Blogs: Paul Pillar

Trouble Brewing in Egypt

Paul Pillar

The benefits said to flow to the United States from that close association usually center on two things. One is some matters of military access that include privileged passage through the Suez Canal for U.S. Navy ships. That undoubtedly is a benefit of a relationship that is something more than just normal and businesslike, but there is no common currency for evaluating whether that benefit is worth enough to the United States to offset the negative aspects of the relationship.

The other topic usually cited is Egypt's continued adherence to the peace treaty with Israel signed in 1979. The voluminous U.S. aid relationship with Egypt, which is second in size only to U.S. aid to Israel itself, dates directly from that peace agreement, with the aid being in effect part of the price that the United States paid for Anwar Sadat's signature on the treaty. It certainly is beneficial that, with all the things the United States is worrying about in the Middle East, it does not have to worry about a new war between Israel and neighboring Arab states. But the main reason that is not a worry is not so much any warm feelings about peace with Israel (such feelings being hard to find in Egypt) but the fact that Egypt's war-fighting ability, despite all that U.S. military aid, has atrophied from where it was in the 1970s while Israel's has grown. In other words, everyone realizes that any new Egyptian-Israeli war would be a rout and an easy victory for an Israel whose military superiority over everyone else in the Middle East is as great as it has ever been.

An undesirable aspect of the Egyptian-Israeli relationship since Sisi has been in power has been Egypt's collusion with Israel in strangling the Gaza Strip. The connection of Hamas with the Muslim Brotherhood is the Egyptian regime's main motivation in this regard. By playing a part in maintaining Gaza as an open-air prison, the Egyptian regime is contributing further to a major human rights problem as well as to more radicalization, with Hamas being not nearly radical enough in the eyes of some desperate Palestinians in the Strip.

So there are reasons to believe that Egypt, even if not in the headlines much today, may return to the headlines in the not too distant future. We should hope there is some careful policy planning going on in Washington for the day when it does.

Image: Wikimedia Commons/M. Soli

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U.S. Sanctions Spite Europe, Not Just Iran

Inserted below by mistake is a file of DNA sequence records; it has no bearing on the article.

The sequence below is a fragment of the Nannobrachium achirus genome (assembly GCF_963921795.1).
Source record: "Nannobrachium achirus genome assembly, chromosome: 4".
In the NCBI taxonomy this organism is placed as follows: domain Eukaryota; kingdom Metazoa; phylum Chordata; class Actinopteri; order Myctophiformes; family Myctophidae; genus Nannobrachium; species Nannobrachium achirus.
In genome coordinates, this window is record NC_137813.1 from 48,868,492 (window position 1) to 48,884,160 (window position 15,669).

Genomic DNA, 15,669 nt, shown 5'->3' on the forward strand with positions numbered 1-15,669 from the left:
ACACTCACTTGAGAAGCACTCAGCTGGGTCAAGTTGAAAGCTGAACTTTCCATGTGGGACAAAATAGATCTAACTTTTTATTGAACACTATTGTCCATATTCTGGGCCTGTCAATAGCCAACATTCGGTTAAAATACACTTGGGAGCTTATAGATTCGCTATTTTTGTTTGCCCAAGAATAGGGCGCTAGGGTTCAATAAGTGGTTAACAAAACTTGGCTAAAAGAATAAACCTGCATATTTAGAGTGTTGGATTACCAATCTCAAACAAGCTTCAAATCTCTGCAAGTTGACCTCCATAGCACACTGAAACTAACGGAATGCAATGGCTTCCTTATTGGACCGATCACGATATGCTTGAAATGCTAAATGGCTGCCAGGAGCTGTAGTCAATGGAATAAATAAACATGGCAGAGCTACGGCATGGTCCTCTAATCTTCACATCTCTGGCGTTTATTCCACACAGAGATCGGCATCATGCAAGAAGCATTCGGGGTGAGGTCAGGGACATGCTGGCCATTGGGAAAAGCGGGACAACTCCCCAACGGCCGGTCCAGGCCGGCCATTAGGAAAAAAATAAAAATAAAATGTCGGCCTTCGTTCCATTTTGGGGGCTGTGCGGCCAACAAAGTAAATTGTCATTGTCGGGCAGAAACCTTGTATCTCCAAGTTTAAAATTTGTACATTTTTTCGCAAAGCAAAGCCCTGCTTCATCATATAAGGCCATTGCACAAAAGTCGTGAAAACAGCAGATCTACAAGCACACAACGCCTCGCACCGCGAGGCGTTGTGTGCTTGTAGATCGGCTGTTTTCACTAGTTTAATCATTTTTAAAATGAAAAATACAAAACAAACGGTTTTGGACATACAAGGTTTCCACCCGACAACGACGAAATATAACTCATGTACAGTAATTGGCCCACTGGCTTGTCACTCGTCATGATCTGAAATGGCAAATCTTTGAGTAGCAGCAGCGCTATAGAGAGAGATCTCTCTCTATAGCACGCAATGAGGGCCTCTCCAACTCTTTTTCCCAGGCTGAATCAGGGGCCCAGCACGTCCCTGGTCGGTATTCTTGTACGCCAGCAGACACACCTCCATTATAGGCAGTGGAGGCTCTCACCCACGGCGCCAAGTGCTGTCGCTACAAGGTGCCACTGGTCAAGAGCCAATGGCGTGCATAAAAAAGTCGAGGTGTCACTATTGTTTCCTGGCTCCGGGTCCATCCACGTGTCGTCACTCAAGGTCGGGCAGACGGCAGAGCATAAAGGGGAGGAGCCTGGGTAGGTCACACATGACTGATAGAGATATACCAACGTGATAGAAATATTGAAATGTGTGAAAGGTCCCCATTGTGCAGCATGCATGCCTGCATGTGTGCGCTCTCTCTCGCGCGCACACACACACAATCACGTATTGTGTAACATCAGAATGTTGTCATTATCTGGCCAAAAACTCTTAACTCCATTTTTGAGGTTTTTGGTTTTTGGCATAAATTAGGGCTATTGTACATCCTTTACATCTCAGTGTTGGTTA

Paul Pillar

The benefits said to flow to the United States from that close association usually center on two things. One is some matters of military access that include privileged passage through the Suez Canal for U.S. Navy ships. That undoubtedly is a benefit of a relationship that is something more than just normal and businesslike, but there is no common currency for evaluating whether that benefit is worth enough to the United States to offset the negative aspects of the relationship.

The other topic usually cited is Egypt's continued adherence to the peace treaty with Israel signed in 1979. The voluminous U.S. aid relationship with Egypt, which is second in size only to U.S. aid to Israel itself, dates directly from that peace agreement, with the aid being in effect part of the price that the United States paid for Anwar Sadat's signature on the treaty. It certainly is beneficial that, with all the things the United States is worrying about in the Middle East, it does not have to worry about a new war between Israel and neighboring Arab states. But the main reason that is not a worry is not so much any warm feelings about peace with Israel (such feelings being hard to find in Egypt) but the fact that Egypt's war-fighting ability, despite all that U.S. military aid, has atrophied from where it was in the 1970s while Israel's has grown. In other words, everyone realizes that any new Egyptian-Israeli war would be a rout and an easy victory for an Israel whose military superiority over everyone else in the Middle East is as great as it has ever been.

An undesirable aspect of the Egyptian-Israeli relationship since Sisi has been in power has been Egypt's collusion with Israel in strangling the Gaza Strip. The connection of Hamas with the Muslim Brotherhood is the Egyptian regime's main motivation in this regard. By playing a part in maintaining Gaza as an open-air prison, the Egyptian regime is contributing further to a major human rights problem as well as to more radicalization, with Hamas being not nearly radical enough in the eyes of some desperate Palestinians in the Strip.

So there are reasons to believe that Egypt, even if not in the headlines much today, may return to the headlines in the not too distant future. We should hope there is some careful policy planning going on in Washington for the day when it does.

Image: Wikimedia Commons/M. Soli

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Hillary the Hawk

Paul Pillar

The benefits said to flow to the United States from that close association usually center on two things. One is some matters of military access that include privileged passage through the Suez Canal for U.S. Navy ships. That undoubtedly is a benefit of a relationship that is something more than just normal and businesslike, but there is no common currency for evaluating whether that benefit is worth enough to the United States to offset the negative aspects of the relationship.

The other topic usually cited is Egypt's continued adherence to the peace treaty with Israel signed in 1979. The voluminous U.S. aid relationship with Egypt, which is second in size only to U.S. aid to Israel itself, dates directly from that peace agreement, with the aid being in effect part of the price that the United States paid for Anwar Sadat's signature on the treaty. It certainly is beneficial that, with all the things the United States is worrying about in the Middle East, it does not have to worry about a new war between Israel and neighboring Arab states. But the main reason that is not a worry is not so much any warm feelings about peace with Israel (such feelings being hard to find in Egypt) but the fact that Egypt's war-fighting ability, despite all that U.S. military aid, has atrophied from where it was in the 1970s while Israel's has grown. In other words, everyone realizes that any new Egyptian-Israeli war would be a rout and an easy victory for an Israel whose military superiority over everyone else in the Middle East is as great as it has ever been.